First you place the shel Lit. Hand. The pointer used when reading the Torah, usually shaped like a tiny hand at its point. on the upper arm
No one dares look at her
When it’s tight enough, say the blessing
Someone turns and stares
Wrap the strap around your upper arm once
The whispering starts
Now wrap the strap around your forearm exactly seven times
She starts to walk towards the The stage or platform on which the person leading prayers stands.
Put the shel rosh right between your eyes, at your hairline
Every eye is on her, watching, judging
Say the blessing and then say
She opens up her Lit. Order of prayers. The prayer book.
Barukh shem k’vod malkhuto l’olam va’ed
The whispering gets louder
Wrap the arm strap once around your palm
She can hear someone say, “Isn’t that unhealthy?”
Wrap the strap once around your middle finger, saying
She starts to pray
V’erastikh li l’olam
Her chin is up
Wrap it around the next knuckle, saying
Her eyes closed
V’erastikh li b’tzedek u’v’mishpat, b’Lit. Kindness It is said in Pirkei Avot (Ethics of the Fathers) that the world stands on three things: Torah (learning), Avodah (worship), and Gemilut Hasidim (acts of kindness). u’v’rakhamim
So maybe, just maybe,
Turn it back to the first knuckle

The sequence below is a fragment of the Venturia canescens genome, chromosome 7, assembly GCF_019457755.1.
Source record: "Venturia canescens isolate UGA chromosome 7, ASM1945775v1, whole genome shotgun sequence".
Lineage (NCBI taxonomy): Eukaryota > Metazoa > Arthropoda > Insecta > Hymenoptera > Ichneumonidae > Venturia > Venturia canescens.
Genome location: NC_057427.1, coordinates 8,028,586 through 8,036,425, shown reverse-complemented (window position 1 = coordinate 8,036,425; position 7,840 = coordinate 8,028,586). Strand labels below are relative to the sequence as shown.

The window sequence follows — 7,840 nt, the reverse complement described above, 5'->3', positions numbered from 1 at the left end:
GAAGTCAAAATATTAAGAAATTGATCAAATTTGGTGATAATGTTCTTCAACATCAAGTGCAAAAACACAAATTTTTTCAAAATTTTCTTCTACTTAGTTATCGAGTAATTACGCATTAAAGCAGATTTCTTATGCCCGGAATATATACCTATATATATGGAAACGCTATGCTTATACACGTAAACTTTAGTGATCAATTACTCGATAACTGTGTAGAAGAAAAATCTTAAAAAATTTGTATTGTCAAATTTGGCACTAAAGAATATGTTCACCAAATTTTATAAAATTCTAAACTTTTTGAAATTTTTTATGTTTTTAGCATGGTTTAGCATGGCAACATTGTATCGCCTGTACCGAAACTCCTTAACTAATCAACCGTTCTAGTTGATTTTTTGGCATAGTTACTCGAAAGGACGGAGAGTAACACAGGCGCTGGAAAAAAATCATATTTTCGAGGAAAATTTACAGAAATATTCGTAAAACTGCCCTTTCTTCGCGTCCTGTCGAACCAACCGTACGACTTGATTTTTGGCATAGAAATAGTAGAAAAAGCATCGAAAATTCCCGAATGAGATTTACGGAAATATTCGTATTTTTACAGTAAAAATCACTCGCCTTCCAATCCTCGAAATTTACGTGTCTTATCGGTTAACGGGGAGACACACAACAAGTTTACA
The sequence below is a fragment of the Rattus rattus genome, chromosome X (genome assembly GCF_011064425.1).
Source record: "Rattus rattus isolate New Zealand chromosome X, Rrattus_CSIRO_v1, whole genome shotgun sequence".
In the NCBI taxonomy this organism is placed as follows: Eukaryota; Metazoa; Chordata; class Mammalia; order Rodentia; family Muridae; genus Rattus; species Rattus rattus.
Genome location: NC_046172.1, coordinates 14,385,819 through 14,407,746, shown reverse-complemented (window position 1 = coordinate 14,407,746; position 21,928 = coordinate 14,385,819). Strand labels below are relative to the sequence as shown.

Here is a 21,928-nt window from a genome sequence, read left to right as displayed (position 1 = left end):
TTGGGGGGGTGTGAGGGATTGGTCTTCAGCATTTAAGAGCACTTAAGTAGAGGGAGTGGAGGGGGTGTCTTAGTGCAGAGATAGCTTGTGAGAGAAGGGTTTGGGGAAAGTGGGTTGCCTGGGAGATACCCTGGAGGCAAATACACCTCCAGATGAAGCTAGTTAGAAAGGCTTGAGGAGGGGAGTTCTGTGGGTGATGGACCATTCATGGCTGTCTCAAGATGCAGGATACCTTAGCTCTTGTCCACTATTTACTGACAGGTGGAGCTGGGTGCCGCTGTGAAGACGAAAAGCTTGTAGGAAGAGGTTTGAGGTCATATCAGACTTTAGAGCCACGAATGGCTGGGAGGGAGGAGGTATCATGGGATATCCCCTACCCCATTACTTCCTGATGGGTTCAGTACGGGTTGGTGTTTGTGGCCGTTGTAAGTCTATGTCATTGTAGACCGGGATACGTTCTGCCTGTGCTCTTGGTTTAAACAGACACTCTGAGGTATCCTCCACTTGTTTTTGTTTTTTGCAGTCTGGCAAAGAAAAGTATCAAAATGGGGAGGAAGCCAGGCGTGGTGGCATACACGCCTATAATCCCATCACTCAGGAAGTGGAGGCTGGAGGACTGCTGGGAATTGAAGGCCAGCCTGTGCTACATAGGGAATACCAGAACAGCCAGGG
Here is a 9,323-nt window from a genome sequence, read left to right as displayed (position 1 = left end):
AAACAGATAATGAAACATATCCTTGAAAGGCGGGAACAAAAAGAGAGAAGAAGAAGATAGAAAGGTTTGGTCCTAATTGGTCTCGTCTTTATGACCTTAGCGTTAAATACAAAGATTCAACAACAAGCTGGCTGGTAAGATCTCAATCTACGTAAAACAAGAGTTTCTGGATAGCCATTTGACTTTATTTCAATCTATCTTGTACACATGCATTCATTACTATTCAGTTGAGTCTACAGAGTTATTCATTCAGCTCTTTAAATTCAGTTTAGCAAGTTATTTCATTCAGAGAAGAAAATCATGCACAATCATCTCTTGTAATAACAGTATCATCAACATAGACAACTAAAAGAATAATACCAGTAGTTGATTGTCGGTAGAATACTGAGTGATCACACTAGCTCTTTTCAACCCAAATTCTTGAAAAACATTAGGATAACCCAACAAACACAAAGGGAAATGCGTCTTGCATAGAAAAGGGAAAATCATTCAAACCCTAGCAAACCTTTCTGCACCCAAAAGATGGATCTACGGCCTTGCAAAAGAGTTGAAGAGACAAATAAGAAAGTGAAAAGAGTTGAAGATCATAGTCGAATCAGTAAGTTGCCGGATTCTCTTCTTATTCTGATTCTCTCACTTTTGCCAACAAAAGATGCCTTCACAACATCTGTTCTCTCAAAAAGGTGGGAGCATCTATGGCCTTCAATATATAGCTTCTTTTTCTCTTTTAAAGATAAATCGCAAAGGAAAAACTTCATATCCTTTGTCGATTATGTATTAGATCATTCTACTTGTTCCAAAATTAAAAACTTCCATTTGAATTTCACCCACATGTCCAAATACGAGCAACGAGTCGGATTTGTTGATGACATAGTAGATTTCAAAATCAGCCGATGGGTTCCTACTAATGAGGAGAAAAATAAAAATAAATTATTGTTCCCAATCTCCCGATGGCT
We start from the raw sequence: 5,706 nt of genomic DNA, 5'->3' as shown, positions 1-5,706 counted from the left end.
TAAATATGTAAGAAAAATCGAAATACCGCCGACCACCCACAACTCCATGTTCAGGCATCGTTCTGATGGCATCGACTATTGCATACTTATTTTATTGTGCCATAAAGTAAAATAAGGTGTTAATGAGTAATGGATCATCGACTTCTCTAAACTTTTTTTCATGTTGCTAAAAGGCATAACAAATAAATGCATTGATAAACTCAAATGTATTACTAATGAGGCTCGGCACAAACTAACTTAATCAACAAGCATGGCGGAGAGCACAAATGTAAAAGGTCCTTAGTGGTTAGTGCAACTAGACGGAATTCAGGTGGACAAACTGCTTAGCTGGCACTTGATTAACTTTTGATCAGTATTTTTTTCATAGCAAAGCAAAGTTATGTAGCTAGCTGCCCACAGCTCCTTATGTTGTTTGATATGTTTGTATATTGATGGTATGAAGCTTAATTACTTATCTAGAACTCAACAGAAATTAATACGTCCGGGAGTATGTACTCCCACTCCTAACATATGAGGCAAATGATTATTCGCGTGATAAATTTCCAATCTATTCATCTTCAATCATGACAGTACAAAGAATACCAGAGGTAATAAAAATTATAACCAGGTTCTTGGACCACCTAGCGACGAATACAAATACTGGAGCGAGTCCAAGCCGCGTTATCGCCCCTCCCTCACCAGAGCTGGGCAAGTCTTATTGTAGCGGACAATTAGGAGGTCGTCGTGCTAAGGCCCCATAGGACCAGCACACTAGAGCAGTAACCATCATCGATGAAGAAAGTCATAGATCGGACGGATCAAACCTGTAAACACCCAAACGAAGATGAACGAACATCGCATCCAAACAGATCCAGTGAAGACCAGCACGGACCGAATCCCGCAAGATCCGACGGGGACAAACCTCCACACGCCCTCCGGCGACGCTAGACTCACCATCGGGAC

She can stop hearing their taunts
V’erastikh li b’emunah, v’yadat et adonai
“You’re not a real Jew!”
Wrap your ring finger to your middle finger
“You don’t really know anything about the The Five Books of Moses, and the foundation of all of Jewish life and lore. The Torah is considered the heart and soul of the Jewish people, and study of the Torah is a high mitzvah. The Torah itself a scroll that is hand lettered on parchment, elaborately dressed and decorated, and stored in a decorative ark. It is chanted aloud on Mondays, Thursdays, and Shabbat, according to a yearly cycle. Sometimes "Torah" is used as a colloquial term for Jewish learning and narrative in general.!”
Bring the strap back to your palm
The sneer on their faces when she reads from the Torah
Then wrap the strap around the middle of your palm, again, and again
A hand goes up, to shield his eyes from the sight of a girl in t’fillin
See how it looks like the word shadai on your hand?
She leads anyway, appearing uncaring
The boxes should be right at your head
Standing tall, defying them all by learning and praying
And your heart
Why do you wear t’fillin?
Republished with permission from JGirls Magazine.